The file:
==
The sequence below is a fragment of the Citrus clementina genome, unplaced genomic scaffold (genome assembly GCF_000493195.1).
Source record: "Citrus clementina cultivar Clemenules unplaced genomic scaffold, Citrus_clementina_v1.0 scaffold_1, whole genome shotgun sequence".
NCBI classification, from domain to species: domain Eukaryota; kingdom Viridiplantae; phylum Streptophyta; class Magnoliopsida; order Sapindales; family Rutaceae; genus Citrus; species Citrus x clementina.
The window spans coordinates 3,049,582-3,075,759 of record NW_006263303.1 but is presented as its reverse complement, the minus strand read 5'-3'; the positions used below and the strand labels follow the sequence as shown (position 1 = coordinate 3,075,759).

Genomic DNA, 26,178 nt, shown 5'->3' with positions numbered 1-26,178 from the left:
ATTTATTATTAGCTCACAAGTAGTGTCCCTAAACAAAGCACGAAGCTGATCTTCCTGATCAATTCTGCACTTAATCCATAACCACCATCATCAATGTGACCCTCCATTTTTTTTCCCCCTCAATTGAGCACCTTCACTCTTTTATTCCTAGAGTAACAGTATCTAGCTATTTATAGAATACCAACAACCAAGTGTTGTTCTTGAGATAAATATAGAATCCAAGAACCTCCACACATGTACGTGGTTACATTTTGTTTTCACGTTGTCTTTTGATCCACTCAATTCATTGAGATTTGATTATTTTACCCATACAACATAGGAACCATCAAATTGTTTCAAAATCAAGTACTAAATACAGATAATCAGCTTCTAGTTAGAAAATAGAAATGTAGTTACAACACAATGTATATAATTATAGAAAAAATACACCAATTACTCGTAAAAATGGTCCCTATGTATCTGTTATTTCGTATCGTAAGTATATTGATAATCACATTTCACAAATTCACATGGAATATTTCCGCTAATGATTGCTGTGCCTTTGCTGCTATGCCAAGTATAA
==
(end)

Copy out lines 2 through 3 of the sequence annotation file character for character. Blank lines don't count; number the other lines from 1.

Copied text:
Source record: "Citrus clementina cultivar Clemenules unplaced genomic scaffold, Citrus_clementina_v1.0 scaffold_1, whole genome shotgun sequence".
NCBI classification, from domain to species: domain Eukaryota; kingdom Viridiplantae; phylum Streptophyta; class Magnoliopsida; order Sapindales; family Rutaceae; genus Citrus; species Citrus x clementina.